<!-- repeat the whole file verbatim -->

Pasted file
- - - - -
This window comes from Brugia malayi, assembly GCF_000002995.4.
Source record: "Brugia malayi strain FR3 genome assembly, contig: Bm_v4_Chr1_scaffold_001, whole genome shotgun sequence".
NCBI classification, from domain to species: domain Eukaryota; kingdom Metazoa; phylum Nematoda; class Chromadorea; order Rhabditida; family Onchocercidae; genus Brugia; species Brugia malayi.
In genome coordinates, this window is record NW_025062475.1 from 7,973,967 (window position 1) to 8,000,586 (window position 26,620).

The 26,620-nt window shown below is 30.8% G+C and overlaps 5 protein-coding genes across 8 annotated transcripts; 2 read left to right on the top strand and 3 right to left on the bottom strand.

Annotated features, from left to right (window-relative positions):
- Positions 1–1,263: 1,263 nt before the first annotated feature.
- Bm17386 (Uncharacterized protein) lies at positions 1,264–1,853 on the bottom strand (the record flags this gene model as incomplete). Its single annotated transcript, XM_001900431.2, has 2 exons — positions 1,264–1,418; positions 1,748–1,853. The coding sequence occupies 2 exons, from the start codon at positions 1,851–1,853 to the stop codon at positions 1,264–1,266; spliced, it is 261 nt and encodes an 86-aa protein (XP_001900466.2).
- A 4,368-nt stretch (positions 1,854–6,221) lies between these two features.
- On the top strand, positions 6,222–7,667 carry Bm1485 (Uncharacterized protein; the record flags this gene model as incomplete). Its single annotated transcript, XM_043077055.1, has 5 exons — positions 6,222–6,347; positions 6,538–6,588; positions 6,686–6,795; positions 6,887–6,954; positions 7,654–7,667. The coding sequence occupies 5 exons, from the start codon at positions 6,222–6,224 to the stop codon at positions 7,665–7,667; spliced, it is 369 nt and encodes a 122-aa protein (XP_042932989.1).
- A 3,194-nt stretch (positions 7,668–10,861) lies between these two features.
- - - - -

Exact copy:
This window comes from Brugia malayi, assembly GCF_000002995.4.
Source record: "Brugia malayi strain FR3 genome assembly, contig: Bm_v4_Chr1_scaffold_001, whole genome shotgun sequence".
NCBI classification, from domain to species: domain Eukaryota; kingdom Metazoa; phylum Nematoda; class Chromadorea; order Rhabditida; family Onchocercidae; genus Brugia; species Brugia malayi.
In genome coordinates, this window is record NW_025062475.1 from 7,973,967 (window position 1) to 8,000,586 (window position 26,620).

The 26,620-nt window shown below is 30.8% G+C and overlaps 5 protein-coding genes across 8 annotated transcripts; 2 read left to right on the top strand and 3 right to left on the bottom strand.

Annotated features, from left to right (window-relative positions):
- Positions 1–1,263: 1,263 nt before the first annotated feature.
- Bm17386 (Uncharacterized protein) lies at positions 1,264–1,853 on the bottom strand (the record flags this gene model as incomplete). Its single annotated transcript, XM_001900431.2, has 2 exons — positions 1,264–1,418; positions 1,748–1,853. The coding sequence occupies 2 exons, from the start codon at positions 1,851–1,853 to the stop codon at positions 1,264–1,266; spliced, it is 261 nt and encodes an 86-aa protein (XP_001900466.2).
- A 4,368-nt stretch (positions 1,854–6,221) lies between these two features.
- On the top strand, positions 6,222–7,667 carry Bm1485 (Uncharacterized protein; the record flags this gene model as incomplete). Its single annotated transcript, XM_043077055.1, has 5 exons — positions 6,222–6,347; positions 6,538–6,588; positions 6,686–6,795; positions 6,887–6,954; positions 7,654–7,667. The coding sequence occupies 5 exons, from the start codon at positions 6,222–6,224 to the stop codon at positions 7,665–7,667; spliced, it is 369 nt and encodes a 122-aa protein (XP_042932989.1).
- A 3,194-nt stretch (positions 7,668–10,861) lies between these two features.